It’s World Breastfeeding Week and whilst this year the focus is supporting breastfeeding for a healthier planet…. here we are amidst the Covid-19 pandemic. So for many, this time without face-to-face support has been an extremely difficult one. New mothers navigating a world of breastfeeding alone can be terribly isolating, it is a world which requires friends, peer support, family and in some cases specialists to establish a feeding routine.
Before I became a mother I had ZERO idea about what breastfeeding would entail (naturally), and very little did I realise how many would contribute to what might be perceived as a ‘mother and baby only’ type journey. At 19 months postpartum, our breastfeeding routine is definitely well established. But even as I feel we are nearing the end of the road it’s interesting just how much I have missed our weekly trip to the community centre on a Monday morning for a cuppa and a chat at the Breastfeeding Support Group in our village. There you would find…tired mums, teething babies, half drunk cups of tea, and the kindest mentors.. each other. The listening ears who couldn’t appreciate more what an adjustment being a parent can be at times it is a great comfort to just be understood.
While many face-to-face groups or support cannot take place right now, there is lots and lots of support online no matter where you are in your journey there is a huge community online who want mothers to feel empowered by their breastfeeding journeys. Feeling encouragement from others can be a reason we are seeing babies and toddlers feeding for longer. I wouldn’t bat an eyelid at the sight of a 2-year old being breastfed but I appreciate that is my world right now. I know for example, my mothers’ generation it was much less common for a baby over 6 months to still be breastfed. So things are moving in the right direction at least towards the World Health Organisation’s recommendations for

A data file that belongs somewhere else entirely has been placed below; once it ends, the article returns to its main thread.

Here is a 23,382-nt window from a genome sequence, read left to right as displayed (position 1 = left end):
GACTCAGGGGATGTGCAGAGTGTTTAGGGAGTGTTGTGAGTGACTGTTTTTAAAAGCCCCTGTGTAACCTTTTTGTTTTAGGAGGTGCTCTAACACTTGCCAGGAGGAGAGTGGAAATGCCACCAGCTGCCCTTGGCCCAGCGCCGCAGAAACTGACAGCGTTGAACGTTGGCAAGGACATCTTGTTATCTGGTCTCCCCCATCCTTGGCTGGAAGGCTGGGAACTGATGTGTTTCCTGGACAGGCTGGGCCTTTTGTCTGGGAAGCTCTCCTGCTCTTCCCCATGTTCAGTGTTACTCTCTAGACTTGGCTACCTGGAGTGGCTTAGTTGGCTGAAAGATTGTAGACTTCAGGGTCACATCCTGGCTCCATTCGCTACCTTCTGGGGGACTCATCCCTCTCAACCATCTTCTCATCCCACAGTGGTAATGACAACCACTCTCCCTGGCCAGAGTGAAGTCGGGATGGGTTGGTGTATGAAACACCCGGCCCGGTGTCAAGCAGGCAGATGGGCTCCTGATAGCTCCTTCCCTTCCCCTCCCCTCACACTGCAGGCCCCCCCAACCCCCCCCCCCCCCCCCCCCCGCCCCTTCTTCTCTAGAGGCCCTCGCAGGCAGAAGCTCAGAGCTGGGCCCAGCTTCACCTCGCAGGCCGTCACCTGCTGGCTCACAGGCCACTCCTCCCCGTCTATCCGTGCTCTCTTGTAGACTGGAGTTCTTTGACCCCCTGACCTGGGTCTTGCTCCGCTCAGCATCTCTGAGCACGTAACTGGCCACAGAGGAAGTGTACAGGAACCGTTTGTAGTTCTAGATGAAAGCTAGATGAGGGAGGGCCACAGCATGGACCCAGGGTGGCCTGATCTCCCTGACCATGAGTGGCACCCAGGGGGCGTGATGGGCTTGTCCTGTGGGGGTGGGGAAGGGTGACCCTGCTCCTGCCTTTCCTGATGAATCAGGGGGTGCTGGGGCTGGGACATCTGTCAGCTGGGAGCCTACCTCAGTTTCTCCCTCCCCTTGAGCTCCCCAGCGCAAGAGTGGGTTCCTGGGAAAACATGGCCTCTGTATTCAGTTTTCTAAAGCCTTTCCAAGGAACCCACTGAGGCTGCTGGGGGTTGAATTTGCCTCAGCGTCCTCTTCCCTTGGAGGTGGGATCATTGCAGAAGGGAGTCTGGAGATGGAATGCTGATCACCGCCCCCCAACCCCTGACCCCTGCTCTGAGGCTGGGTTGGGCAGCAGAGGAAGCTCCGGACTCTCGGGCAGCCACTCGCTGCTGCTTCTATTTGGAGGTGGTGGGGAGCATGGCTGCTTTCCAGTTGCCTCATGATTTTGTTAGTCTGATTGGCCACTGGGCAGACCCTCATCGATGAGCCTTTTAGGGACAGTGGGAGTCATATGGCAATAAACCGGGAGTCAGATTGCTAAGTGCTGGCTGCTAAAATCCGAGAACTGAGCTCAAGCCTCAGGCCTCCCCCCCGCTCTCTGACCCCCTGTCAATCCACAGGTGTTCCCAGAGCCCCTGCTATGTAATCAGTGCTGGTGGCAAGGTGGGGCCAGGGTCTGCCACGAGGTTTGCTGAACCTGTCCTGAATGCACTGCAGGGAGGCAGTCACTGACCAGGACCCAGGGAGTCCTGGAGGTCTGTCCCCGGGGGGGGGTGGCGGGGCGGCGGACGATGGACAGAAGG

- exclusive breastfeeding until 6 months
- To continue breastfeeding until 2 years old
Alongside many other reasons for breastfeeding, it reduces a mothers cancer risk. Both ovarian and breast cancer risk decreases the longer a mother breastfeeds for. And that’s without listing the benefits for baby! – that’s pretty astounding, and definitely something to be really proud of our body’s for.
For breastfeeding to be successful, we need mothers to receive adequate support, whether from other mothers, and for other family members to be involved in that supportive role too. Also, Scotland needs to be outwardly ‘breastfeeding friendly’ for mothers to feel accepted and supported. As much as I miss the group in the tiny community room, it is not enough ESPECIALLY not during a pandemic. We need society to respect and support mothers as the essential caregivers to the future generations that they are.
Finally, I wanted to share some of the online resources I have personally found useful for breastfeeding advice:
La Leche GB covers a huge range of feeding difficulties and advice http://www.laleche.org.uk/get-support/
The national breastfeeding helpline number is 0300 100 0212 www.nationalbreastfeedinghelpline.org.uk
No Milk Like Mamas https://www.nomilklikemamas.co.uk/ follow the instagram page to feel like a breastfeeding bad-ass! @NoMilkLikeMamas
To those of you who are feeling alone, Well done Mama’s (this isn’t said nearly as much as it should), you’ve got this.
Lauryn Monahan (fellow mama), Social media and external communication for SCPN
Images: SCPN own and Unsplash